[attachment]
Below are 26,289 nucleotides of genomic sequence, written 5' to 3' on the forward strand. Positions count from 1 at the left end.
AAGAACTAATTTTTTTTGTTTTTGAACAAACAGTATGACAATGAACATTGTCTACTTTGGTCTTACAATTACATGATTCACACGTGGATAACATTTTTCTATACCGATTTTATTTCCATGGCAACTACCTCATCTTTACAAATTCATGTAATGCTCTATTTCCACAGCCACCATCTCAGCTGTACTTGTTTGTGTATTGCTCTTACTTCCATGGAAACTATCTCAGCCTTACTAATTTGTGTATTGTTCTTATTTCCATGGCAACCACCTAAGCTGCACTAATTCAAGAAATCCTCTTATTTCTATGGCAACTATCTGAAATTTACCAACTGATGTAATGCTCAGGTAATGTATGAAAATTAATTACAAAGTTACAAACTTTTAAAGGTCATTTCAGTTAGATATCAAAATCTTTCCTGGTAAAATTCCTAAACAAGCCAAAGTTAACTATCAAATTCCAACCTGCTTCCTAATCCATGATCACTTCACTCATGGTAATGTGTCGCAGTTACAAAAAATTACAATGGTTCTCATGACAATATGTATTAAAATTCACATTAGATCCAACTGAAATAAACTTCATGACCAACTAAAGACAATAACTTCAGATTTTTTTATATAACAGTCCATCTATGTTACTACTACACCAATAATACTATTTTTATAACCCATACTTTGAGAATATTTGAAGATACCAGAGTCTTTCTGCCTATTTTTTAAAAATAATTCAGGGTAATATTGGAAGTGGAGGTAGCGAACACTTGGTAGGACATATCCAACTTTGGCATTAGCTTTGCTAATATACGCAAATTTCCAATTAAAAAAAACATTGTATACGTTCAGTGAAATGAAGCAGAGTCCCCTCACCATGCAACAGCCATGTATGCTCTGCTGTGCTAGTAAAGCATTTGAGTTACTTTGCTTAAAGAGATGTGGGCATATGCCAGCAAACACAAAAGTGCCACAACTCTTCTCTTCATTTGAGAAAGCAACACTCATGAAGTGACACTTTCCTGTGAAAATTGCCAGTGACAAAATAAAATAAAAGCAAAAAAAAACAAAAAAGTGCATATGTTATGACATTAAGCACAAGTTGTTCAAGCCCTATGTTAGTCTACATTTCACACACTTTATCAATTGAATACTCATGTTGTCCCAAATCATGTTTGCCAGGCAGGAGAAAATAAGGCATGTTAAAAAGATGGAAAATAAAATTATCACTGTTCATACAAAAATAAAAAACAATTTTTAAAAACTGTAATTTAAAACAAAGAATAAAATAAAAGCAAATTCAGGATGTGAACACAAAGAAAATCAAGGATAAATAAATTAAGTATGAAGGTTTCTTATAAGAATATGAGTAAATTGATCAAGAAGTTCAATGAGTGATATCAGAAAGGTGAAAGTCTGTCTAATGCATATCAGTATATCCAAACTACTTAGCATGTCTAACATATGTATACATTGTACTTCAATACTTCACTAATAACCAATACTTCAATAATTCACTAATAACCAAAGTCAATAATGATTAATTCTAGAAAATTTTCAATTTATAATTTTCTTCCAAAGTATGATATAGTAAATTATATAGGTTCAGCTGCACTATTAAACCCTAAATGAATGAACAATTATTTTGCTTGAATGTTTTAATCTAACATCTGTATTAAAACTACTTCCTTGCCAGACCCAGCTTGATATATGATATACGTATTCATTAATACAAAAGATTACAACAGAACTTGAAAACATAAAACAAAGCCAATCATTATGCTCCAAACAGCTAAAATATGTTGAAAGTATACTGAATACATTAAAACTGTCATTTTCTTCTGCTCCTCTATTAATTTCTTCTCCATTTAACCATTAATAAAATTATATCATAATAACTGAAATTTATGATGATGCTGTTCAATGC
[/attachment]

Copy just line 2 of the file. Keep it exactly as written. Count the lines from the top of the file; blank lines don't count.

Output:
AAGAACTAATTTTTTTTGTTTTTGAACAAACAGTATGACAATGAACATTGTCTACTTTGGTCTTACAATTACATGATTCACACGTGGATAACATTTTTCTATACCGATTTTATTTCCATGGCAACTACCTCATCTTTACAAATTCATGTAATGCTCTATTTCCACAGCCACCATCTCAGCTGTACTTGTTTGTGTATTGCTCTTACTTCCATGGAAACTATCTCAGCCTTACTAATTTGTGTATTGTTCTTATTTCCATGGCAACCACCTAAGCTGCACTAATTCAAGAAATCCTCTTATTTCTATGGCAACTATCTGAAATTTACCAACTGATGTAATGCTCAGGTAATGTATGAAAATTAATTACAAAGTTACAAACTTTTAAAGGTCATTTCAGTTAGATATCAAAATCTTTCCTGGTAAAATTCCTAAACAAGCCAAAGTTAACTATCAAATTCCAACCTGCTTCCTAATCCATGATCACTTCACTCATGGTAATGTGTCGCAGTTACAAAAAATTACAATGGTTCTCATGACAATATGTATTAAAATTCACATTAGATCCAACTGAAATAAACTTCATGACCAACTAAAGACAATAACTTCAGATTTTTTTATATAACAGTCCATCTATGTTACTACTACACCAATAATACTATTTTTATAACCCATACTTTGAGAATATTTGAAGATACCAGAGTCTTTCTGCCTATTTTTTAAAAATAATTCAGGGTAATATTGGAAGTGGAGGTAGCGAACACTTGGTAGGACATATCCAACTTTGGCATTAGCTTTGCTAATATACGCAAATTTCCAATTAAAAAAAACATTGTATACGTTCAGTGAAATGAAGCAGAGTCCCCTCACCATGCAACAGCCATGTATGCTCTGCTGTGCTAGTAAAGCATTTGAGTTACTTTGCTTAAAGAGATGTGGGCATATGCCAGCAAACACAAAAGTGCCACAACTCTTCTCTTCATTTGAGAAAGCAACACTCATGAAGTGACACTTTCCTGTGAAAATTGCCAGTGACAAAATAAAATAAAAGCAAAAAAAAACAAAAAAGTGCATATGTTATGACATTAAGCACAAGTTGTTCAAGCCCTATGTTAGTCTACATTTCACACACTTTATCAATTGAATACTCATGTTGTCCCAAATCATGTTTGCCAGGCAGGAGAAAATAAGGCATGTTAAAAAGATGGAAAATAAAATTATCACTGTTCATACAAAAATAAAAAACAATTTTTAAAAACTGTAATTTAAAACAAAGAATAAAATAAAAGCAAATTCAGGATGTGAACACAAAGAAAATCAAGGATAAATAAATTAAGTATGAAGGTTTCTTATAAGAATATGAGTAAATTGATCAAGAAGTTCAATGAGTGATATCAGAAAGGTGAAAGTCTGTCTAATGCATATCAGTATATCCAAACTACTTAGCATGTCTAACATATGTATACATTGTACTTCAATACTTCACTAATAACCAATACTTCAATAATTCACTAATAACCAAAGTCAATAATGATTAATTCTAGAAAATTTTCAATTTATAATTTTCTTCCAAAGTATGATATAGTAAATTATATAGGTTCAGCTGCACTATTAAACCCTAAATGAATGAACAATTATTTTGCTTGAATGTTTTAATCTAACATCTGTATTAAAACTACTTCCTTGCCAGACCCAGCTTGATATATGATATACGTATTCATTAATACAAAAGATTACAACAGAACTTGAAAACATAAAACAAAGCCAATCATTATGCTCCAAACAGCTAAAATATGTTGAAAGTATACTGAATACATTAAAACTGTCATTTTCTTCTGCTCCTCTATTAATTTCTTCTCCATTTAACCATTAATAAAATTATATCATAATAACTGAAATTTATGATGATGCTGTTCAATGC